nXylopiatropical evergreen trees or shrubs; chiefly African
Century Dictionary and Cyclopedia
nxylopiaA genus of plants, of the order Anonaceæ, type of the tribe Xylopieæ. It is characterized by flowers with a conical receptacle bearing externally numerous stamens with truncate anthers, in the center excavated and containing from one to five carpels, each with twoto six ovules. There are from 30 to 40 species, natives of the tropics, chiefly in America, but with several in India and Africa. They are trees or shrubs with coriaceous and commonly two-ranked leaves. The flowers are solitary or clustered in the axils, and are nearly or quite sessile, each with six petals, the outer elongated, thick, boat-shaped, curving, erect, and almost meeting at the summit, surpassing the three inner petals. The fruit consists of oblong or elongated berries produced on a convex receptacle. X. Æthiopica, of western tropical Africa, is the source of African, negro, or Guinea pepper; it is a tree with pointed ovate leaves, and a fruit consisting of several dry black quill-like aromatic carpels about 2 inches long. These are sold in native markets as a stimulant and condiment, and were formerly imported into Europe, forming the piper Æthiopicum of old writers. For X. polycarpa, of tropical Africa, see yellow dye-tree (under yellow). From the pervasive flavor of their wood various American species are called bitter-wood, especially X. glabra in the West Indies and X. frutescens in Guiana. The fruit of X. sericea in Brazil serves as a spice, and it's bark torn from the tree in ribbon-like strips is twisted into coarse cordage, and would be available for matting. X. frutescens, known in Brazil as embira, has similar uses. Several species have formerly been classed under the genera Unona, Uvaria, and Habzelia.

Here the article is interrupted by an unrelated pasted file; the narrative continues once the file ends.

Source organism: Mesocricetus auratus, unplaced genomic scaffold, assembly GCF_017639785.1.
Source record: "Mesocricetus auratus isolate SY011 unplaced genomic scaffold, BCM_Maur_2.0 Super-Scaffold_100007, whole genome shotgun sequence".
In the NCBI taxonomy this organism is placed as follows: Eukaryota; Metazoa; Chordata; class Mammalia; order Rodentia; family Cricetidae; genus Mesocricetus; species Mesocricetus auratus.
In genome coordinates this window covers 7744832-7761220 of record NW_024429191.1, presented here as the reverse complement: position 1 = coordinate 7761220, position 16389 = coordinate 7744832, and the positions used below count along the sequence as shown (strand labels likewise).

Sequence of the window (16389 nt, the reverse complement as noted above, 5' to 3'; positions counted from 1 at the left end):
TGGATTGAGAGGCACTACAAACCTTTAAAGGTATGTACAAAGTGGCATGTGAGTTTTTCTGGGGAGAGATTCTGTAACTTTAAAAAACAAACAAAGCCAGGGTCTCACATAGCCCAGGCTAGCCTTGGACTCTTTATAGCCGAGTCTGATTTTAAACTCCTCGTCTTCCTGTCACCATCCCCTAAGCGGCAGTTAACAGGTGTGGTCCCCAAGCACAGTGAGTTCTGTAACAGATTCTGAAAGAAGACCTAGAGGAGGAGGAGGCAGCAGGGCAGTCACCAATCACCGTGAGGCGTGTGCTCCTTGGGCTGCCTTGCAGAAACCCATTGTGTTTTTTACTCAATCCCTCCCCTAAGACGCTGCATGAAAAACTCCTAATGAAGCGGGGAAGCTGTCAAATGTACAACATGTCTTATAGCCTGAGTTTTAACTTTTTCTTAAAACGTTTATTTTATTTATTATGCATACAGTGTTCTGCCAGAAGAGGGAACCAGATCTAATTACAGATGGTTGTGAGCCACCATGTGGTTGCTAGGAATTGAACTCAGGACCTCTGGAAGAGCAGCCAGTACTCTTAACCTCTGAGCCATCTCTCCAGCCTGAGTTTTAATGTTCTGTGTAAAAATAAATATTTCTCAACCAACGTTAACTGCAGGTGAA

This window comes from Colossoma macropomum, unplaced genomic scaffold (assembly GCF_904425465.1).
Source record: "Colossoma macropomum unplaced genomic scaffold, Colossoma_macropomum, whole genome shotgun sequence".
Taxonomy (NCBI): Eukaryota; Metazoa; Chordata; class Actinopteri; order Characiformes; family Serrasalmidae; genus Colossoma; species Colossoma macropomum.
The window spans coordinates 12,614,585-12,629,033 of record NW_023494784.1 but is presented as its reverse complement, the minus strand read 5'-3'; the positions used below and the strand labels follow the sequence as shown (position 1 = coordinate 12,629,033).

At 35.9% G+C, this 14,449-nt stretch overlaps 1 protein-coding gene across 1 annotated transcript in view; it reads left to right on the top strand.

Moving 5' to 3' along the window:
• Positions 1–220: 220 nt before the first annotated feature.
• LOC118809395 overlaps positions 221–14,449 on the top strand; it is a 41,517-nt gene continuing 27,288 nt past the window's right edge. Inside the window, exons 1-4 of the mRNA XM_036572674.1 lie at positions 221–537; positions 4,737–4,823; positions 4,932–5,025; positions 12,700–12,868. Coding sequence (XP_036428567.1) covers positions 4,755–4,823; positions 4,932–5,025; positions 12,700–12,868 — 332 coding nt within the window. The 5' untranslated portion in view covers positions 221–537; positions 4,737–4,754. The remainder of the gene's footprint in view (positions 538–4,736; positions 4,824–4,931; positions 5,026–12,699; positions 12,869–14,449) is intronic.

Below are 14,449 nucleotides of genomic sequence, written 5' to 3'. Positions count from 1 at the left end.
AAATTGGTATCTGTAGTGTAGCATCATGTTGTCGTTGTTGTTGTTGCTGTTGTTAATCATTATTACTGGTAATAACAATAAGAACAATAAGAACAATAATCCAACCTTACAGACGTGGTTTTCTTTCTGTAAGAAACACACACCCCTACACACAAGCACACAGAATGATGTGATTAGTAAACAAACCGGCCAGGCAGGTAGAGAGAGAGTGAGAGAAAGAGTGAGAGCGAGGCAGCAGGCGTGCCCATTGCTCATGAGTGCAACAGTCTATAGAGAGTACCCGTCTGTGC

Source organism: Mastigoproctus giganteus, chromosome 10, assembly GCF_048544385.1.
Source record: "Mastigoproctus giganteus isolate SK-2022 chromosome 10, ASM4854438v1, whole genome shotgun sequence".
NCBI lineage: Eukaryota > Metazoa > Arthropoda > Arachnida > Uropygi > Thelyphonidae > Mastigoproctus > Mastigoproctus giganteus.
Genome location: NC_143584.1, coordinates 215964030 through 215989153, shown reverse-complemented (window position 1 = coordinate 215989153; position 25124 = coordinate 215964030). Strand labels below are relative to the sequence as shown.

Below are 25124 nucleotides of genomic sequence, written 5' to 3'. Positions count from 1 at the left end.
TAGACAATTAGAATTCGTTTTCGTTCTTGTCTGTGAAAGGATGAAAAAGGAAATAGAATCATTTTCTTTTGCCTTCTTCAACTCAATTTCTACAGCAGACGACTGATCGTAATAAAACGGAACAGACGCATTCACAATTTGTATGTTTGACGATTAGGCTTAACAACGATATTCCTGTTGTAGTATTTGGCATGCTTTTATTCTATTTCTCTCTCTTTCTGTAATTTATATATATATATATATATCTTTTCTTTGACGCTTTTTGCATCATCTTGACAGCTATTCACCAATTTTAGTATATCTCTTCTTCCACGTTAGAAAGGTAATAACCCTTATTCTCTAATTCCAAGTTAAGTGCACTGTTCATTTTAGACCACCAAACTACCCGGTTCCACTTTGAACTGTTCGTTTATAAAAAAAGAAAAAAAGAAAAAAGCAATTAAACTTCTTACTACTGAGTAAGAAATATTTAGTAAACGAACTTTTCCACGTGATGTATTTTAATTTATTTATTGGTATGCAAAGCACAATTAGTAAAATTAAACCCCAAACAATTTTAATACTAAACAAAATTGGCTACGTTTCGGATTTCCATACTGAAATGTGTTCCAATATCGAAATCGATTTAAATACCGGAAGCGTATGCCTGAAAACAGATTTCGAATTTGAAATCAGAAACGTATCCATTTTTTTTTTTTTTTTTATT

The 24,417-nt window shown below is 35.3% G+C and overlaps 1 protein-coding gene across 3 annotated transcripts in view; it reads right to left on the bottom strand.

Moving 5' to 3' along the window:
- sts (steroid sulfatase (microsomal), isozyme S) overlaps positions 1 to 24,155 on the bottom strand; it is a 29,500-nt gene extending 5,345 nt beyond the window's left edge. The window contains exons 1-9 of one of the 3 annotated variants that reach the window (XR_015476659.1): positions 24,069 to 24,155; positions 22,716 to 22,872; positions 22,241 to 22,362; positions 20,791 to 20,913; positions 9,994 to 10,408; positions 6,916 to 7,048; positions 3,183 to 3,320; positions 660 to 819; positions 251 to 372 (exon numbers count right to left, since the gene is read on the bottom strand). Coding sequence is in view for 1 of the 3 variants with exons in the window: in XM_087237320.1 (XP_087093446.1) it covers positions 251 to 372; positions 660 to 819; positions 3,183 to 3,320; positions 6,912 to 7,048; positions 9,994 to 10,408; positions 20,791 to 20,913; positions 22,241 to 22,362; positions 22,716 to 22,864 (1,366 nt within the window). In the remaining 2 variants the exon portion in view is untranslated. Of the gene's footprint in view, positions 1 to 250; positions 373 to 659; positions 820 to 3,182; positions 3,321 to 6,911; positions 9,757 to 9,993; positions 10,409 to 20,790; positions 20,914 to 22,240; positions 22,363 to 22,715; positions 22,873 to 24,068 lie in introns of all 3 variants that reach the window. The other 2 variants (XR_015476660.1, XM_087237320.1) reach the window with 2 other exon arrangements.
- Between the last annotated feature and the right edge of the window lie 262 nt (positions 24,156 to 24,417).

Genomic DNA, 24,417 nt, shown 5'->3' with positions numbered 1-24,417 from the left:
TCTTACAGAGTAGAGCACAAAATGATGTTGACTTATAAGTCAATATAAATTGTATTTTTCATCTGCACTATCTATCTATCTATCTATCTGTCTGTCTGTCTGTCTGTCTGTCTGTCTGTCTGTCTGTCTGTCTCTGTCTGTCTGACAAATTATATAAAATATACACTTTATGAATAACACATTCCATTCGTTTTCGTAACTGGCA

Chambers's Twentieth Century Dictionary
nXylopiazī-lō′pī-a a genus of plants, natives of the tropics, chiefly in America.